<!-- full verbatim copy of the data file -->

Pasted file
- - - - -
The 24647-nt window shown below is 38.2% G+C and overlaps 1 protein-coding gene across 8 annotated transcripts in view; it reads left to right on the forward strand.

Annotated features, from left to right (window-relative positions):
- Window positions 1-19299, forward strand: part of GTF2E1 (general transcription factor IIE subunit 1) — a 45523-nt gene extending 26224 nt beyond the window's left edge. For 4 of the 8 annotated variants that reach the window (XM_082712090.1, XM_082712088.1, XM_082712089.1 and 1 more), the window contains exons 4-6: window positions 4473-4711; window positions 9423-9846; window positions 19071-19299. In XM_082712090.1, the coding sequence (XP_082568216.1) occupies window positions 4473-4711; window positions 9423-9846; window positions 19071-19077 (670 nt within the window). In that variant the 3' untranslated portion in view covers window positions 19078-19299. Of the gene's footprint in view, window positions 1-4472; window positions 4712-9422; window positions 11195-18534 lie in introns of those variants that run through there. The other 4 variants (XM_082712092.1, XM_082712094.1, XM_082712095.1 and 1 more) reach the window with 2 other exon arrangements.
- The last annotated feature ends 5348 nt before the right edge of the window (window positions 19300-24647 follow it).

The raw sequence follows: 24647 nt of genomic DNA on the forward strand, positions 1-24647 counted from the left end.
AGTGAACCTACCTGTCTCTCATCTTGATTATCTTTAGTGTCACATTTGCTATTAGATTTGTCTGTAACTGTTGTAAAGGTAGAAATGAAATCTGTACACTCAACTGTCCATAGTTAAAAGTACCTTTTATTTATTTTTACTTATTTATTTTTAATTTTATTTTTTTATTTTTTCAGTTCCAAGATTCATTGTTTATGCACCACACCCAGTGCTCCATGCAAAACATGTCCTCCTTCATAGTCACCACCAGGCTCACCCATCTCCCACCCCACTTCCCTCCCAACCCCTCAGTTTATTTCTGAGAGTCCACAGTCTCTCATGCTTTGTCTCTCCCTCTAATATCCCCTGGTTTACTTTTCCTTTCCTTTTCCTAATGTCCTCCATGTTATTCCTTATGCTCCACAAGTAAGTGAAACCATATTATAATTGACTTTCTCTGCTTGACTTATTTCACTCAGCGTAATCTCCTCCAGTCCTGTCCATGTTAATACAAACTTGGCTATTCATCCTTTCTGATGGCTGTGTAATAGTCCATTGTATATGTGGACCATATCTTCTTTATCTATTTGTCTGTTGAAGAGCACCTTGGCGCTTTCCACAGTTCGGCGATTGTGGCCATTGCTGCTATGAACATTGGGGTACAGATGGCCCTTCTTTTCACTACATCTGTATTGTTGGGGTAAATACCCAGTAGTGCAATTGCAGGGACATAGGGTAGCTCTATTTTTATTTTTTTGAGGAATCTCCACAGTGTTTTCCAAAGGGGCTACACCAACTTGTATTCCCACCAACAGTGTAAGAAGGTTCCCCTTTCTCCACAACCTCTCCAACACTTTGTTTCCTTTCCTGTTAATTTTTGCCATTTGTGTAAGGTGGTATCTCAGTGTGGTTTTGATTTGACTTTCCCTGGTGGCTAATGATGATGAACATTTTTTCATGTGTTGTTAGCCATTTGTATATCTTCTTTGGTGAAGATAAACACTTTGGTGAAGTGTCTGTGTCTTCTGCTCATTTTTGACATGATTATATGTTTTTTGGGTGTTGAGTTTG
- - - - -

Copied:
The 24647-nt window shown below is 38.2% G+C and overlaps 1 protein-coding gene across 8 annotated transcripts in view; it reads left to right on the forward strand.

Annotated features, from left to right (window-relative positions):
- Window positions 1-19299, forward strand: part of GTF2E1 (general transcription factor IIE subunit 1) — a 45523-nt gene extending 26224 nt beyond the window's left edge. For 4 of the 8 annotated variants that reach the window (XM_082712090.1, XM_082712088.1, XM_082712089.1 and 1 more), the window contains exons 4-6: window positions 4473-4711; window positions 9423-9846; window positions 19071-19299. In XM_082712090.1, the coding sequence (XP_082568216.1) occupies window positions 4473-4711; window positions 9423-9846; window positions 19071-19077 (670 nt within the window). In that variant the 3' untranslated portion in view covers window positions 19078-19299. Of the gene's footprint in view, window positions 1-4472; window positions 4712-9422; window positions 11195-18534 lie in introns of those variants that run through there. The other 4 variants (XM_082712092.1, XM_082712094.1, XM_082712095.1 and 1 more) reach the window with 2 other exon arrangements.
- The last annotated feature ends 5348 nt before the right edge of the window (window positions 19300-24647 follow it).

The raw sequence follows: 24647 nt of genomic DNA on the forward strand, positions 1-24647 counted from the left end.
AGTGAACCTACCTGTCTCTCATCTTGATTATCTTTAGTGTCACATTTGCTATTAGATTTGTCTGTAACTGTTGTAAAGGTAGAAATGAAATCTGTACACTCAACTGTCCATAGTTAAAAGTACCTTTTATTTATTTTTACTTATTTATTTTTAATTTTATTTTTTTATTTTTTCAGTTCCAAGATTCATTGTTTATGCACCACACCCAGTGCTCCATGCAAAACATGTCCTCCTTCATAGTCACCACCAGGCTCACCCATCTCCCACCCCACTTCCCTCCCAACCCCTCAGTTTATTTCTGAGAGTCCACAGTCTCTCATGCTTTGTCTCTCCCTCTAATATCCCCTGGTTTACTTTTCCTTTCCTTTTCCTAATGTCCTCCATGTTATTCCTTATGCTCCACAAGTAAGTGAAACCATATTATAATTGACTTTCTCTGCTTGACTTATTTCACTCAGCGTAATCTCCTCCAGTCCTGTCCATGTTAATACAAACTTGGCTATTCATCCTTTCTGATGGCTGTGTAATAGTCCATTGTATATGTGGACCATATCTTCTTTATCTATTTGTCTGTTGAAGAGCACCTTGGCGCTTTCCACAGTTCGGCGATTGTGGCCATTGCTGCTATGAACATTGGGGTACAGATGGCCCTTCTTTTCACTACATCTGTATTGTTGGGGTAAATACCCAGTAGTGCAATTGCAGGGACATAGGGTAGCTCTATTTTTATTTTTTTGAGGAATCTCCACAGTGTTTTCCAAAGGGGCTACACCAACTTGTATTCCCACCAACAGTGTAAGAAGGTTCCCCTTTCTCCACAACCTCTCCAACACTTTGTTTCCTTTCCTGTTAATTTTTGCCATTTGTGTAAGGTGGTATCTCAGTGTGGTTTTGATTTGACTTTCCCTGGTGGCTAATGATGATGAACATTTTTTCATGTGTTGTTAGCCATTTGTATATCTTCTTTGGTGAAGATAAACACTTTGGTGAAGTGTCTGTGTCTTCTGCTCATTTTTGACATGATTATATGTTTTTTGGGTGTTGAGTTTG